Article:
Screen shot form USGS, showing the 36 quakes that have happened in the last 24 hours near Iquique:
When we saw how big the quake was, and that a tsunami warning had been issued, I sent an email which some of you got, letting you know we were fine. At the same time, the inter-building phone rang, and we were told to go to the 25th floor, where there is a roof deck. So we got Joel up, I grabbed our emergency bag, a blanket and my computer, and off we went. It was a beautiful night, clear and fairly warm, as we gathered with other folks from lower floors to wait and see what would happen.
After watching the view and activity on the street for a while, I went down to the 15th floor where Tim, another Fulbrighter and his girlfriend Melanie live. They invited us in, and we spend about 45 minutes with them, watching reports and looking online to find out what was going on. We went back downstairs around 10:30 when it became clear that the tsunami was very small in our area, and was confined to the beach.
We are about 10 blocks away from the ocean, and Alvarez slopes up to where our building is (Alvarez, 132, if you want to google map it) Our place is on the 4th floor, which is actually above where water can reach. I believed I discussed my reasons for choosing this area in a previous post: It is close to Joel's school and at the very edge of the inundation zone, where water levels would reach about a 3 feet if there were a large tsunami.
Classes were suspended for today everywhere along the coast, including my university and Joel's school. This may seem strange, as the threat of a tsunami is over. But from what I understand, this was done soon after the warnings, when people were ordered to evacuate. At that point, not much was known as to the size of the tsunami, so better to simply cancel and wait and see.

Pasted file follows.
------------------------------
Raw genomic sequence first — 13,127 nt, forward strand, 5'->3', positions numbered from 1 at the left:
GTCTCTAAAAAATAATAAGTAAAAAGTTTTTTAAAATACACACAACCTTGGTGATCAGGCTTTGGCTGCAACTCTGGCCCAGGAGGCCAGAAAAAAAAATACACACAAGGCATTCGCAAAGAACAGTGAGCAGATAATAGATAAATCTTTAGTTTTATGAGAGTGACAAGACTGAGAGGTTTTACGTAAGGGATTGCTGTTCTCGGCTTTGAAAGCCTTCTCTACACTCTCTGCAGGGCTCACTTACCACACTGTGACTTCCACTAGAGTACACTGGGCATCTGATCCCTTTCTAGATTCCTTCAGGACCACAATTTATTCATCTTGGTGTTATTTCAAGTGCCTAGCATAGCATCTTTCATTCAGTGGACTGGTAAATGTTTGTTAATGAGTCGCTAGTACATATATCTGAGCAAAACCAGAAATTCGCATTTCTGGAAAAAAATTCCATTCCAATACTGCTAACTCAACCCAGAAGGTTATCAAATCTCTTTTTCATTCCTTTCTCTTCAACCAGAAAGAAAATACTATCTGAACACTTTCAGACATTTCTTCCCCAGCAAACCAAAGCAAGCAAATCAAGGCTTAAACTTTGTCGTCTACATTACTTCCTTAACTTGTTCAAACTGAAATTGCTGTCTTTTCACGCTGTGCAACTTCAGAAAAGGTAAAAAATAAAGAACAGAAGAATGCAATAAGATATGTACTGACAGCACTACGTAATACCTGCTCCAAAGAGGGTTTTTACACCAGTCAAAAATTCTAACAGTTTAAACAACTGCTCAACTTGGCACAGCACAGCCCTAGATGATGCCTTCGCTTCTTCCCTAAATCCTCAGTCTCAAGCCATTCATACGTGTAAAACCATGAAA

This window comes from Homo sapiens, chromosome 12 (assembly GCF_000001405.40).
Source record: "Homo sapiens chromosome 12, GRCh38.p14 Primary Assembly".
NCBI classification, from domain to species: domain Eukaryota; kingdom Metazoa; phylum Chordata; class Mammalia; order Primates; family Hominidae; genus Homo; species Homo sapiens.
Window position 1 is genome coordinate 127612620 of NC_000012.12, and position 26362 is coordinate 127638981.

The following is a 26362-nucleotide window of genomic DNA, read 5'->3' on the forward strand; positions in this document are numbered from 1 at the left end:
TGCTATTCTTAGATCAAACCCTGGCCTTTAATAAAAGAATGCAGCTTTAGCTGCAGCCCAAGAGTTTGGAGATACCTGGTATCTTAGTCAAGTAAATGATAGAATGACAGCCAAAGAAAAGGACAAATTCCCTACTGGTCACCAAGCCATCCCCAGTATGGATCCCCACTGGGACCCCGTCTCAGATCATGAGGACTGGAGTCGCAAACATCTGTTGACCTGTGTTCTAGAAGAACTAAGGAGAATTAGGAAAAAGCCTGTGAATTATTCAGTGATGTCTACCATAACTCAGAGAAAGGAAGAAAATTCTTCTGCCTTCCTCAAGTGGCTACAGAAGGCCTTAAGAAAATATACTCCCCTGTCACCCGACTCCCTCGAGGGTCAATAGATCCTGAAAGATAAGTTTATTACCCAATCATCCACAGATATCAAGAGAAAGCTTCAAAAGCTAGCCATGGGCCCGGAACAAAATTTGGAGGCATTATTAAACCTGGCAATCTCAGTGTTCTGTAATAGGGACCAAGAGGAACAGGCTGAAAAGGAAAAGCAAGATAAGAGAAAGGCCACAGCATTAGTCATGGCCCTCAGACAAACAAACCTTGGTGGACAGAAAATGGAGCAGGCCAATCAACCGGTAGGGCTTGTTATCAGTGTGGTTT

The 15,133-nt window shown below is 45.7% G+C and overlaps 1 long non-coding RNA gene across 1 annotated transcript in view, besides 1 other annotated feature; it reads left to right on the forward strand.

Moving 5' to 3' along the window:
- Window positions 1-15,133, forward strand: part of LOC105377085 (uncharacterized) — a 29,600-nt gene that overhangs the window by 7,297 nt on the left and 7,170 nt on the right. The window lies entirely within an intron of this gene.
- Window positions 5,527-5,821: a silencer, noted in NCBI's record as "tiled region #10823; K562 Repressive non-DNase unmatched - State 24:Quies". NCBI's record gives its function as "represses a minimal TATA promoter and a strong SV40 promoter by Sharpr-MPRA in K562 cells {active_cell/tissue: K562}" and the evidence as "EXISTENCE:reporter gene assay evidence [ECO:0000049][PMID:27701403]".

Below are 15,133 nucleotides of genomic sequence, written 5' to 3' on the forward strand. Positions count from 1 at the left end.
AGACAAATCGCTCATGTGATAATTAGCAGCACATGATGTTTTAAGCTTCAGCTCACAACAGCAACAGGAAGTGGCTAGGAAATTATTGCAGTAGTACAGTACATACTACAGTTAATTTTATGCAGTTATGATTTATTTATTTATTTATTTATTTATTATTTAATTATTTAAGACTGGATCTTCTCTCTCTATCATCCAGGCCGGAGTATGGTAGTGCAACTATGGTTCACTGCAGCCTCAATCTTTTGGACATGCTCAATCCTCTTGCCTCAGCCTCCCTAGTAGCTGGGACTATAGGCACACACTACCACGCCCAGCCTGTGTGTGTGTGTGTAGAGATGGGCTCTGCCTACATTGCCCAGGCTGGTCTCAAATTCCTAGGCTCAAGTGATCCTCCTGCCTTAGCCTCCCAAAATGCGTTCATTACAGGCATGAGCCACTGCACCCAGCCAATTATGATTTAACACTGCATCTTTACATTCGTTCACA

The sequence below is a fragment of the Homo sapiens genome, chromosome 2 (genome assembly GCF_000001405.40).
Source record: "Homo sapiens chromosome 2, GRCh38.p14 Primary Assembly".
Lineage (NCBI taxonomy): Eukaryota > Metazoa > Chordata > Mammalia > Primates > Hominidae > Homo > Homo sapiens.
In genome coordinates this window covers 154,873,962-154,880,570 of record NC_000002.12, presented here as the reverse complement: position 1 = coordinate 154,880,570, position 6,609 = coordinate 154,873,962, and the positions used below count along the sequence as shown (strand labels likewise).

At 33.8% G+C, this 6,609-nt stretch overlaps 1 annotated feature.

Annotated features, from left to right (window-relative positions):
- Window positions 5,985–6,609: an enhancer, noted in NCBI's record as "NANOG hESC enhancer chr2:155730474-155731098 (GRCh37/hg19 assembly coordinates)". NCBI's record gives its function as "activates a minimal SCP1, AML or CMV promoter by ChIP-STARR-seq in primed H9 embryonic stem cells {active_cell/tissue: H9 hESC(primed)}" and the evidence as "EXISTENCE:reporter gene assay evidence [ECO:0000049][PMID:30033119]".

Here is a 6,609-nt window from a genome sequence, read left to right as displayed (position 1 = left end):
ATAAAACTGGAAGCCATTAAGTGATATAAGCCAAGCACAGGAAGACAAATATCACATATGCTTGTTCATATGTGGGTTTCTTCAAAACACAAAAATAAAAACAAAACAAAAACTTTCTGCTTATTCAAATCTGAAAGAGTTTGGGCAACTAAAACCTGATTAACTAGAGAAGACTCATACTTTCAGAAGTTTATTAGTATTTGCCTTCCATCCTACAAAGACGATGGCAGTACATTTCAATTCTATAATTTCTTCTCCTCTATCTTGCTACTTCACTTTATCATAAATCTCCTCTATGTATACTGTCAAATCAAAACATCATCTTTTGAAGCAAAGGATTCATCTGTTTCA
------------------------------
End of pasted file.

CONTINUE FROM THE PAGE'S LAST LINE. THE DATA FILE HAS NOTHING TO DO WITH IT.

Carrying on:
So this morning, we went off the the fish dock, as we'd planned, with Joel in tow. We suspected the local fishermen would not have been out, since they fish at night and bring their catch in early in the morning. This did prove to be the case, everything was very quiet at Portales today. There was one merchant open, and we bought some of the fish that is trucked in daily from other places. The highlight of the trip was taking the fish heads and guts after our fish were cleaned for us, and feeding them to the sea lions that were in the ocean under the dock. I've heard that on a typical day, barrels of fish guts go over the edge of the pier. No wonder the sea lions hang out there! Take a look at Steve's blog link later, as he got some pictures of the mini feeding frenzy we created.
So, all in all, the whole country is breathing a huge sigh of relief. If the quake had been about 30 miles closer, we would have been dealing with a terrible tragedy.